This is a key point, and I don’t know if VerBruggen is just new to this debate and therefore trotting out silly, long-dead tropes because he doesn’t know any better — or if that’s just the best the “other side” can do these days. Either way, I wanted to dig a bit deeper into a few of VerBruggen’s really questionable claims.
When brick-and-mortar bookstores complain about the threat they face from Amazon.com, they are complaining that customers will leave them for a superior alternative; when Hollywood complains about piracy, they are complaining that customers have left them for an illegal alternative. They have stopped paying for Hollywood products yet are still consuming them. These are not even remotely similar situations — morally, legally, or economically.
VerBruggen says this as if “an illegal alternative” and “a superior alternative” are mutually exclusive. They’re not. And that’s the issue. History has shown, time and time again, that infringement is a way for consumers to express that they’re not satisfied with the official versions and have found “a superior alternative.” That the said alternative is “illegal” is an issue, but it doesn’t necessarily mean that the best response is a legal one. Why VerBruggen makes these assumptions is unclear.
With this distinction in mind, one might find it rather odd for Salam and Ruffini to insist that the solution to piracy is “innovation” rather than law enforcement. By “innovation,” they mean primarily that Hollywood should make it easier and cheaper for customers to buy their content digitally, citing studies indicating that when digital content becomes readily available through legal channels, piracy goes down. But even assuming Hollywood can discourage piracy by cutting prices and offering its content in different ways, since when do we tell crime victims to appease their tormenters?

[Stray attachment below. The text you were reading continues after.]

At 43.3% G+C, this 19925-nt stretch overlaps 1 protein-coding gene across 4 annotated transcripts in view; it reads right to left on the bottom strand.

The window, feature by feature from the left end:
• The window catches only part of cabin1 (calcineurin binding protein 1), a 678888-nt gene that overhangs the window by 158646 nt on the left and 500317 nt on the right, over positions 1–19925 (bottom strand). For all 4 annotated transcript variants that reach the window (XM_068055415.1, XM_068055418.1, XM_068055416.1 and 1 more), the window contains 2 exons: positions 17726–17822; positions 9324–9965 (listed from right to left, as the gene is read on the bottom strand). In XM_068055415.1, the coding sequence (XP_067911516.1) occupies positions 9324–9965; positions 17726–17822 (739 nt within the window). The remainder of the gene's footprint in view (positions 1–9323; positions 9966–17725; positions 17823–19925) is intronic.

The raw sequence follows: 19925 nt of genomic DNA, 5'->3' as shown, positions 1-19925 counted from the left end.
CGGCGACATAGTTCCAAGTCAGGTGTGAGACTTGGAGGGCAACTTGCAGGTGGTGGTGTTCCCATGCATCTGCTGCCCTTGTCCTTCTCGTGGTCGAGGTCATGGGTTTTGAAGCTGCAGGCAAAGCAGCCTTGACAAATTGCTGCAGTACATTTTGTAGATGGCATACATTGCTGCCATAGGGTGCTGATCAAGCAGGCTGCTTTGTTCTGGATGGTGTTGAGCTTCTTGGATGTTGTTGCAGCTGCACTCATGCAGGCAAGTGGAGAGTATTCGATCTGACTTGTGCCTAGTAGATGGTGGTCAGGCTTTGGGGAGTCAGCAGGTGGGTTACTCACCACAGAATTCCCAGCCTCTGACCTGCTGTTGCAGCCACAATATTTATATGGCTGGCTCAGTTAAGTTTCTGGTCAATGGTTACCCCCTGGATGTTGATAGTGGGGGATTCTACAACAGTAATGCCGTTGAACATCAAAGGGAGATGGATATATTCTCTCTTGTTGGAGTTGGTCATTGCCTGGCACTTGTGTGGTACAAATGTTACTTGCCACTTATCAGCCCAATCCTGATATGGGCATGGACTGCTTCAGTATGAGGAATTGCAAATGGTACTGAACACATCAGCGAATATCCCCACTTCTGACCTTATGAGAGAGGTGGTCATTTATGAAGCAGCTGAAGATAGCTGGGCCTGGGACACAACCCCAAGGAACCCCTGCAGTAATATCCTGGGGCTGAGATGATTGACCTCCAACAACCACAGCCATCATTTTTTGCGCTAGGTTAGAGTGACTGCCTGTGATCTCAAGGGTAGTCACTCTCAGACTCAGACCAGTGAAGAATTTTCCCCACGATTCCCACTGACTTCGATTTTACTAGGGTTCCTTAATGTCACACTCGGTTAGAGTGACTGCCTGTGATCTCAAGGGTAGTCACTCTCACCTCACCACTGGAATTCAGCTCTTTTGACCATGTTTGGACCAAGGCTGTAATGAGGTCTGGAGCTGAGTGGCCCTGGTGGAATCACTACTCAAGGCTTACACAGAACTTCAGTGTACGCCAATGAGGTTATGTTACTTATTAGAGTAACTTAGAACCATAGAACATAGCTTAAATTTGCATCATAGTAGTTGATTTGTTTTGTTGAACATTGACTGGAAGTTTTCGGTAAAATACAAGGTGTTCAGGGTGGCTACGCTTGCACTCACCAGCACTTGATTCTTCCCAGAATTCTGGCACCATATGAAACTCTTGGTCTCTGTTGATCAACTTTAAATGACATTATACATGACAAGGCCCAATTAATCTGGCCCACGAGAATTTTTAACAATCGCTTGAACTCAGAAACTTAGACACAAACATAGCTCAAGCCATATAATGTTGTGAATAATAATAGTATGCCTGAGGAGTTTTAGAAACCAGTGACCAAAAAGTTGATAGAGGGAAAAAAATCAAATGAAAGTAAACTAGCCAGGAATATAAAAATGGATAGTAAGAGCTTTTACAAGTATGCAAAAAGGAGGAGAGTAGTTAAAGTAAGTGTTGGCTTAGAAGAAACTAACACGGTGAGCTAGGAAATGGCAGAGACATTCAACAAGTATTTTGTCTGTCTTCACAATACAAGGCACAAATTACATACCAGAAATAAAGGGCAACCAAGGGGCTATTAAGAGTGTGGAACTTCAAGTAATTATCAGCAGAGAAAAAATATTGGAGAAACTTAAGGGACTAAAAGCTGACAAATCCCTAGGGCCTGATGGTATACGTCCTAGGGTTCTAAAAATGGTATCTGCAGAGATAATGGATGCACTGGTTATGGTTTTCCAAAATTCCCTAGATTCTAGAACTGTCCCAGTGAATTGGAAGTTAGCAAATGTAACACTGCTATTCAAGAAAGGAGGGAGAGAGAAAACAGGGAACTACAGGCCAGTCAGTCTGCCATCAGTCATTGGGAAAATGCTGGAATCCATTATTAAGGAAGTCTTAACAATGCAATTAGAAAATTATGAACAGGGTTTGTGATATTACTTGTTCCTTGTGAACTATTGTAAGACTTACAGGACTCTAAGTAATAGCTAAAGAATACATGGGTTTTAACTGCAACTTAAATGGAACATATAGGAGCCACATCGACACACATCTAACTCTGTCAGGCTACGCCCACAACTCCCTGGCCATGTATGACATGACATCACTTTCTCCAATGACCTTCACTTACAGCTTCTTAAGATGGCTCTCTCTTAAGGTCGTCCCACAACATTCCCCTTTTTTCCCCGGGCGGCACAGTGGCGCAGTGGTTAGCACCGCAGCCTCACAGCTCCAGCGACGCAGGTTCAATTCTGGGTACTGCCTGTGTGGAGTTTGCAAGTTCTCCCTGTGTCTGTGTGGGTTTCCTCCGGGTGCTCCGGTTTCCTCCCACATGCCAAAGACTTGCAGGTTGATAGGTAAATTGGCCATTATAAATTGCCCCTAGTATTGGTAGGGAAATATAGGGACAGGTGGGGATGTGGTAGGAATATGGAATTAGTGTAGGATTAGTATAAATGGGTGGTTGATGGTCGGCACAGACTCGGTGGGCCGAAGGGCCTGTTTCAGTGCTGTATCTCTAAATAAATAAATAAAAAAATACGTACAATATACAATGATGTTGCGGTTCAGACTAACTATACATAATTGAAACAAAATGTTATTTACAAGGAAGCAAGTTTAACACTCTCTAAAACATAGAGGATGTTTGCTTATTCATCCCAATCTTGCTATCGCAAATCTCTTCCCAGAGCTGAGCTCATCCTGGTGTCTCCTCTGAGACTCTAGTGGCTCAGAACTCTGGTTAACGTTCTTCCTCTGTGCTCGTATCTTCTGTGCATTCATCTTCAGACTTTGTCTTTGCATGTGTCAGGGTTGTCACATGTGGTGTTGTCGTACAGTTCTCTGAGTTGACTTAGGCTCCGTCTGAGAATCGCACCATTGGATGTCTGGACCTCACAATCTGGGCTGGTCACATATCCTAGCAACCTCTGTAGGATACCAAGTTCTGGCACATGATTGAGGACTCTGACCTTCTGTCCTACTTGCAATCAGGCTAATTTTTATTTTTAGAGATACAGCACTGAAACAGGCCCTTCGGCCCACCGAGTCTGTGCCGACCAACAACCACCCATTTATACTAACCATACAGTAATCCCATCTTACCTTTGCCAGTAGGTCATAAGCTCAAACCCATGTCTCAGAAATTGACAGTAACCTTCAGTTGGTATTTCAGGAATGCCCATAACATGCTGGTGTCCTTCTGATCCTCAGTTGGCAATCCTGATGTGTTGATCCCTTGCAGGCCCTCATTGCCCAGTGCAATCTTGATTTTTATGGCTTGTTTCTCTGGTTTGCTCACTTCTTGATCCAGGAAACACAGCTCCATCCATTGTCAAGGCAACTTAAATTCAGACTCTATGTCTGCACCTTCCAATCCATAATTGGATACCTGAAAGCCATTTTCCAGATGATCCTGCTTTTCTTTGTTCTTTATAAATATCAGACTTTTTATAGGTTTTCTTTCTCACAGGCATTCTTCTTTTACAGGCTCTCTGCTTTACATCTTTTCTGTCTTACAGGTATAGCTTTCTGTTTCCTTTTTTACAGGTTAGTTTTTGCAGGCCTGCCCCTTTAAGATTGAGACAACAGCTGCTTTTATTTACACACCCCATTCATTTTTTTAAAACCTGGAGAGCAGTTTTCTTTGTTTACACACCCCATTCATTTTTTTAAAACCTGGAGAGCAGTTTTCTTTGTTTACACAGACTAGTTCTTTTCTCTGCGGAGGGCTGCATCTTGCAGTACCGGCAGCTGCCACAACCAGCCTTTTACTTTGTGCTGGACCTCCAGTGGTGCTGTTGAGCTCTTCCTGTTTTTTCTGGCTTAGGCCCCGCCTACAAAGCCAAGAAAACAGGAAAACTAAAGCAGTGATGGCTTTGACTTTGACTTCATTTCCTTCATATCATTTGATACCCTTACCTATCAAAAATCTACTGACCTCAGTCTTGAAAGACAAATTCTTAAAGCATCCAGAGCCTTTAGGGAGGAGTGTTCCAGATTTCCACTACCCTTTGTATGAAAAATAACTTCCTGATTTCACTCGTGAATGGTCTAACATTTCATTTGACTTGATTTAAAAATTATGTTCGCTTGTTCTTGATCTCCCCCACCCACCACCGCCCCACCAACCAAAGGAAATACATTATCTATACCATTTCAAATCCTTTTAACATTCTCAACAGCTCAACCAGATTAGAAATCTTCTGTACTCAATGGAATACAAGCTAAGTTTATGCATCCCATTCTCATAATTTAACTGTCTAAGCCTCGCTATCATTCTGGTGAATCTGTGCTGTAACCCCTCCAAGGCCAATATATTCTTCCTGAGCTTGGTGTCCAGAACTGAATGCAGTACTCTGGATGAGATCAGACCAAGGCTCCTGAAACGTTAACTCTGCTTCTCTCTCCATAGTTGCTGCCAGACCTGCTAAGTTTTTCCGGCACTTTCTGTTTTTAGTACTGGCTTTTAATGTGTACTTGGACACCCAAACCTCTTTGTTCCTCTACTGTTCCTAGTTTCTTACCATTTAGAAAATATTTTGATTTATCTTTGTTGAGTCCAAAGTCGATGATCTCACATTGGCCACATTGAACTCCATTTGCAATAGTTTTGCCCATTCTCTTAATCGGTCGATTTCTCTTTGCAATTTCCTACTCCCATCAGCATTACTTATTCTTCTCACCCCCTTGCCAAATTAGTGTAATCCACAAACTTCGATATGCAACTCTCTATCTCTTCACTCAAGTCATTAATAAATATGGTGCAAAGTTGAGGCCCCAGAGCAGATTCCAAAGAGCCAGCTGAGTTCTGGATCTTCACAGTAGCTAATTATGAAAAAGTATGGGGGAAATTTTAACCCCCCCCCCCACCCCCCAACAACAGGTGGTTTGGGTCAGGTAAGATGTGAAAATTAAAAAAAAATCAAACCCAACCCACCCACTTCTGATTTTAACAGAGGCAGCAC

As far as I can tell, this is the craziest part of VerBruggen’s argument. It is, effectively, “so what if everyone can be better off by innovating out of this mess, this is wrong wrong wrong!” As we’ve pointed out for years, if you have a solution where everyone is better off, there is no moral argument. It seems silly to be arguing what VerBruggen seems to be arguing, that it’s more moral to have everyone worse off with no piracy, than to have everyone better off with some piracy. It just doesn’t add up.
Moreover, in no other industry do we allow consumers to force prices down by taking products for free whenever they, personally, think the legal versions are too expensive or inconvenient. Any customer may refuse to buy a product that’s undesirable, or even organize a boycott — but then that customer needs to go without the product.